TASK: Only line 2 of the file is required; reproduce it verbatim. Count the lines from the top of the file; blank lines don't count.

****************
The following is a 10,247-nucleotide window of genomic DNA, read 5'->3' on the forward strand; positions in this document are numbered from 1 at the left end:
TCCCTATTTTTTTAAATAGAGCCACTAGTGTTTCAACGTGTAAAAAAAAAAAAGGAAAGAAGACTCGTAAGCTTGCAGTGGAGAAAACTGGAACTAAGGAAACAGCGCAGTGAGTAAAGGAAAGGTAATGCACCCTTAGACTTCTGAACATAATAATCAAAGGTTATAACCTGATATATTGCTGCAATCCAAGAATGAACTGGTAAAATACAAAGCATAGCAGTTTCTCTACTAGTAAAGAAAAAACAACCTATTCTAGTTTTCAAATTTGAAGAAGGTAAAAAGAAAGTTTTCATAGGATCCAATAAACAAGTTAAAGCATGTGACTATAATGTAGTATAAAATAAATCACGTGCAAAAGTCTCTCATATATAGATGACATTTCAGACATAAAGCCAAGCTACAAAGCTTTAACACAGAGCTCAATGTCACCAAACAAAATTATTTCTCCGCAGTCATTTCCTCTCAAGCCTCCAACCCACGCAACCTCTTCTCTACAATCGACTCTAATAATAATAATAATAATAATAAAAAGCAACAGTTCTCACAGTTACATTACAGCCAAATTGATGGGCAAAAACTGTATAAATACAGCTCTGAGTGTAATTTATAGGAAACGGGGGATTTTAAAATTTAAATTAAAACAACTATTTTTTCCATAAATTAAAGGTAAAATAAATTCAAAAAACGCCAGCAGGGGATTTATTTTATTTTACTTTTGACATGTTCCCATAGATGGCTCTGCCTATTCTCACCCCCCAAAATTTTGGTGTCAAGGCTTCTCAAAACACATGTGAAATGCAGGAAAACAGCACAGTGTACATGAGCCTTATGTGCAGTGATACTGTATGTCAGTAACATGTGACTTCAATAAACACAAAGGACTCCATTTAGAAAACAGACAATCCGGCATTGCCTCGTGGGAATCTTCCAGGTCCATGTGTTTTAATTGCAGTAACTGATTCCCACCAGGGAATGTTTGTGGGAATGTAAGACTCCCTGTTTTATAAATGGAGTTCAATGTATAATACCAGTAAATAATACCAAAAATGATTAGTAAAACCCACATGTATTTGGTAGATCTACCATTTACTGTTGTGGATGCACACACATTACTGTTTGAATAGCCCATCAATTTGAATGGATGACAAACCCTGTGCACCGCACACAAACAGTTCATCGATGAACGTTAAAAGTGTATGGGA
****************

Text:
TCCCTATTTTTTTAAATAGAGCCACTAGTGTTTCAACGTGTAAAAAAAAAAAAGGAAAGAAGACTCGTAAGCTTGCAGTGGAGAAAACTGGAACTAAGGAAACAGCGCAGTGAGTAAAGGAAAGGTAATGCACCCTTAGACTTCTGAACATAATAATCAAAGGTTATAACCTGATATATTGCTGCAATCCAAGAATGAACTGGTAAAATACAAAGCATAGCAGTTTCTCTACTAGTAAAGAAAAAACAACCTATTCTAGTTTTCAAATTTGAAGAAGGTAAAAAGAAAGTTTTCATAGGATCCAATAAACAAGTTAAAGCATGTGACTATAATGTAGTATAAAATAAATCACGTGCAAAAGTCTCTCATATATAGATGACATTTCAGACATAAAGCCAAGCTACAAAGCTTTAACACAGAGCTCAATGTCACCAAACAAAATTATTTCTCCGCAGTCATTTCCTCTCAAGCCTCCAACCCACGCAACCTCTTCTCTACAATCGACTCTAATAATAATAATAATAATAATAAAAAGCAACAGTTCTCACAGTTACATTACAGCCAAATTGATGGGCAAAAACTGTATAAATACAGCTCTGAGTGTAATTTATAGGAAACGGGGGATTTTAAAATTTAAATTAAAACAACTATTTTTTCCATAAATTAAAGGTAAAATAAATTCAAAAAACGCCAGCAGGGGATTTATTTTATTTTACTTTTGACATGTTCCCATAGATGGCTCTGCCTATTCTCACCCCCCAAAATTTTGGTGTCAAGGCTTCTCAAAACACATGTGAAATGCAGGAAAACAGCACAGTGTACATGAGCCTTATGTGCAGTGATACTGTATGTCAGTAACATGTGACTTCAATAAACACAAAGGACTCCATTTAGAAAACAGACAATCCGGCATTGCCTCGTGGGAATCTTCCAGGTCCATGTGTTTTAATTGCAGTAACTGATTCCCACCAGGGAATGTTTGTGGGAATGTAAGACTCCCTGTTTTATAAATGGAGTTCAATGTATAATACCAGTAAATAATACCAAAAATGATTAGTAAAACCCACATGTATTTGGTAGATCTACCATTTACTGTTGTGGATGCACACACATTACTGTTTGAATAGCCCATCAATTTGAATGGATGACAAACCCTGTGCACCGCACACAAACAGTTCATCGATGAACGTTAAAAGTGTATGGGA